significance to criminal trial process. However, it is neither

unlimited nor absolute. The extent to which it becomes a necessary
adjunct to the right to make full answer and defence depends
on the
context”.







In this respect,
the case of
R
v.
Harmer
(supra)
is of special significance. The right to cross examine not being
absolute or unlimited, it would be the duty of the trial
Judge to
consider that right in the context of the case and not merely on the
bare Constitutional Provision. In doing so, he has
to determine
whether the “
lost
evidence would have been of real assistance to the defence in
creating or contributing to a

reasonable
doubt as to guilt
”.
If that was not so, the trial Judge would be required to consider
the significance of the missing evidence in the light
of the evidence
available in the case. These are matters of fact to be decided by
the trial Judge. That procedure cannot be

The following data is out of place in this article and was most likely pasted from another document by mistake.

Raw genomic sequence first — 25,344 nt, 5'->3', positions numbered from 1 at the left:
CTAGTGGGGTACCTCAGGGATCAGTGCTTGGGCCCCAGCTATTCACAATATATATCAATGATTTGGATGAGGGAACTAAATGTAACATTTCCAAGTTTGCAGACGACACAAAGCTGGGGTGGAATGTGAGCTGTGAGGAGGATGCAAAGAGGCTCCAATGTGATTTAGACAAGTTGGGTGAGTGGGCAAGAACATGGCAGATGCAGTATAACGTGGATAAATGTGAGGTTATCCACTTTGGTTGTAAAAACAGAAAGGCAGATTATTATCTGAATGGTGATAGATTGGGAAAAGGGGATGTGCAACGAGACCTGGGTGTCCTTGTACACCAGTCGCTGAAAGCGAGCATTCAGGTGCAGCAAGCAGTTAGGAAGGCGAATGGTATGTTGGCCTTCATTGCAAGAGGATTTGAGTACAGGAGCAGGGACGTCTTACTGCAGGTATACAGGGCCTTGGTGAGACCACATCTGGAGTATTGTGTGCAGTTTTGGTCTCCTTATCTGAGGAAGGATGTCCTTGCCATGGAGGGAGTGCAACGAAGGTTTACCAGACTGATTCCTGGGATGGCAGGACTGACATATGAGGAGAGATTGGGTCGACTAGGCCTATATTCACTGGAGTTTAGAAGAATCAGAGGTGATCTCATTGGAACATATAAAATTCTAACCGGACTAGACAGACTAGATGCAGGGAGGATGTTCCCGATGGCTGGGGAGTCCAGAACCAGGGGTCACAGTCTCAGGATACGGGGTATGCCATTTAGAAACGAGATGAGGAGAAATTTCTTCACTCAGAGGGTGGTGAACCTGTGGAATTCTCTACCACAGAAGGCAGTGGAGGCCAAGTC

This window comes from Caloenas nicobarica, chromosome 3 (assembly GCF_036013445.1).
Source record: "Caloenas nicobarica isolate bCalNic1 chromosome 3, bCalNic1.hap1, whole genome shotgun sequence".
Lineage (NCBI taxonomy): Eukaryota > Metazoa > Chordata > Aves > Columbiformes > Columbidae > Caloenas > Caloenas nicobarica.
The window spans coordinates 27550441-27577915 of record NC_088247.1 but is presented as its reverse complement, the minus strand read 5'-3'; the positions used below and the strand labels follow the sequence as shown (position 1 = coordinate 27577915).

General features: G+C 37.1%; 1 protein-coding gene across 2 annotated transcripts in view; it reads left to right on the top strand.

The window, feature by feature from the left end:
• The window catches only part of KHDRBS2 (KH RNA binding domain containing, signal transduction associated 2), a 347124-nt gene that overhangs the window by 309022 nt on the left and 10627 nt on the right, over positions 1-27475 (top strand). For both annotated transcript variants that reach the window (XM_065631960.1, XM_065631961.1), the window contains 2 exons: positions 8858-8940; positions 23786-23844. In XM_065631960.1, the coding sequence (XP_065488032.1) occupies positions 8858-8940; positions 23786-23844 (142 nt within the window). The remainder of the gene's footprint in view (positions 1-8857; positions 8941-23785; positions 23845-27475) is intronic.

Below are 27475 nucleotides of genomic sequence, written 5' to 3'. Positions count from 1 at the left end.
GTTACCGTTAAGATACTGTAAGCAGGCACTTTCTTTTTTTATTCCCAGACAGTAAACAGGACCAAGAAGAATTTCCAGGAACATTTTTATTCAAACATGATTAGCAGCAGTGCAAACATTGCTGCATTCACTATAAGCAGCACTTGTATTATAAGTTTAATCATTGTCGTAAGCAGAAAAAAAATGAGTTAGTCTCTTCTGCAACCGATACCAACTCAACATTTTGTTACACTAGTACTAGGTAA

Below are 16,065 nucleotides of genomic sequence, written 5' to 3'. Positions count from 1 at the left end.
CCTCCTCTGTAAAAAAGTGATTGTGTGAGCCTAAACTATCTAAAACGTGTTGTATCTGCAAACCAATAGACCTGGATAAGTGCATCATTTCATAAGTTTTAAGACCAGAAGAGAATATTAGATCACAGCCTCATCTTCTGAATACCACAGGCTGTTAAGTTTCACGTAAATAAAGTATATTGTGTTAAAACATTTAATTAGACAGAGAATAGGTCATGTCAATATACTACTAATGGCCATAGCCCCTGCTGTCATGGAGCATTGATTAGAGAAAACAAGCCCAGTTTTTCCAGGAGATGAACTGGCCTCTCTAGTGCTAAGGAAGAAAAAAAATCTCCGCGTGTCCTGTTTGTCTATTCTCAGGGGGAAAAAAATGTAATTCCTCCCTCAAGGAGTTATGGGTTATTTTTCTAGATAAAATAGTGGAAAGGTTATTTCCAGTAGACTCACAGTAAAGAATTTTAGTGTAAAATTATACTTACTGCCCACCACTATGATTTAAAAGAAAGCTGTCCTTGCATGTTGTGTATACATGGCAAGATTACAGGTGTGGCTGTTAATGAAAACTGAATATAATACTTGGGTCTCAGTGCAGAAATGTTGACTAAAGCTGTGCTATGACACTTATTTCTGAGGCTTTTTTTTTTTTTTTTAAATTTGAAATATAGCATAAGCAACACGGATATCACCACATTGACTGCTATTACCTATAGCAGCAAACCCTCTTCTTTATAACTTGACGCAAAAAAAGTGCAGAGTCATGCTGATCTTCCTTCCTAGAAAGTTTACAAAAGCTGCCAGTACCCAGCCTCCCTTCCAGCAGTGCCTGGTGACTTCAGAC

short
circuited”

by relying solely on Article 19(2) (e) of the Constitution to obtain
a discharge of the Accused prematurely.







The Court
therefore determines that the right contained in Article 19(2) (e)
has been prematurely invoked. The inability of the
Accused to
exercise that right is due to fortuitous circumstances and not by any
act or omission on the part of the State, as envisaged
in Article
46(1) of the Constitution.







The case is
accordingly remitted back to the trial Court for determining the
guilt or innocence of the Accused under the charge,
on the basis of
the evidence in the case.


……………………………


A.R.
PERERA


ACTING
CHIEF JUSTICE


Dated
this 3
rd
day of June 2008







B. RENAUD J



I concur



…………………..



B. RENAUD



JUDGE



Dated this 3rd
day of June 2008







D. GASWAGA J



I concur







……………………….



D. GASWAGA



JUDGE



Dated this 3rd
day of June 2008